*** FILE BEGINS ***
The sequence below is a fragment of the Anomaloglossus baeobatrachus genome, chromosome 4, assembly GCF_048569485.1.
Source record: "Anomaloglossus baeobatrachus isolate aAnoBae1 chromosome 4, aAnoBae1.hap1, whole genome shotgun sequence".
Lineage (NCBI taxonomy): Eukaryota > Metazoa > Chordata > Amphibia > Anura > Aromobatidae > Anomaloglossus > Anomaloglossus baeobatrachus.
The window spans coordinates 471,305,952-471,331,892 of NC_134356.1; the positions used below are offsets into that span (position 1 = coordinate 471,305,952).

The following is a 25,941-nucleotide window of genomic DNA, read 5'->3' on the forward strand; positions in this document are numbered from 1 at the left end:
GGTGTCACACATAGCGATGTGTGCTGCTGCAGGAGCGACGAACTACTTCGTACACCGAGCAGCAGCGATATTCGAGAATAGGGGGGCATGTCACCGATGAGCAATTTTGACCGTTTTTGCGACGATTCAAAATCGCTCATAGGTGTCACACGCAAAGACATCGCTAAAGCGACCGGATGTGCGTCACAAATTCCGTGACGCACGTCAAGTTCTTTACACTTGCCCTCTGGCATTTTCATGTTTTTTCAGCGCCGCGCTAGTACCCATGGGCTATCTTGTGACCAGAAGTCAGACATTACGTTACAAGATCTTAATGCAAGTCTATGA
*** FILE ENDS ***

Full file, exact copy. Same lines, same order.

The sequence below is a fragment of the Anomaloglossus baeobatrachus genome, chromosome 4, assembly GCF_048569485.1.
Source record: "Anomaloglossus baeobatrachus isolate aAnoBae1 chromosome 4, aAnoBae1.hap1, whole genome shotgun sequence".
Lineage (NCBI taxonomy): Eukaryota > Metazoa > Chordata > Amphibia > Anura > Aromobatidae > Anomaloglossus > Anomaloglossus baeobatrachus.
The window spans coordinates 471,305,952-471,331,892 of NC_134356.1; the positions used below are offsets into that span (position 1 = coordinate 471,305,952).

The following is a 25,941-nucleotide window of genomic DNA, read 5'->3' on the forward strand; positions in this document are numbered from 1 at the left end:
GGTGTCACACATAGCGATGTGTGCTGCTGCAGGAGCGACGAACTACTTCGTACACCGAGCAGCAGCGATATTCGAGAATAGGGGGGCATGTCACCGATGAGCAATTTTGACCGTTTTTGCGACGATTCAAAATCGCTCATAGGTGTCACACGCAAAGACATCGCTAAAGCGACCGGATGTGCGTCACAAATTCCGTGACGCACGTCAAGTTCTTTACACTTGCCCTCTGGCATTTTCATGTTTTTTCAGCGCCGCGCTAGTACCCATGGGCTATCTTGTGACCAGAAGTCAGACATTACGTTACAAGATCTTAATGCAAGTCTATGA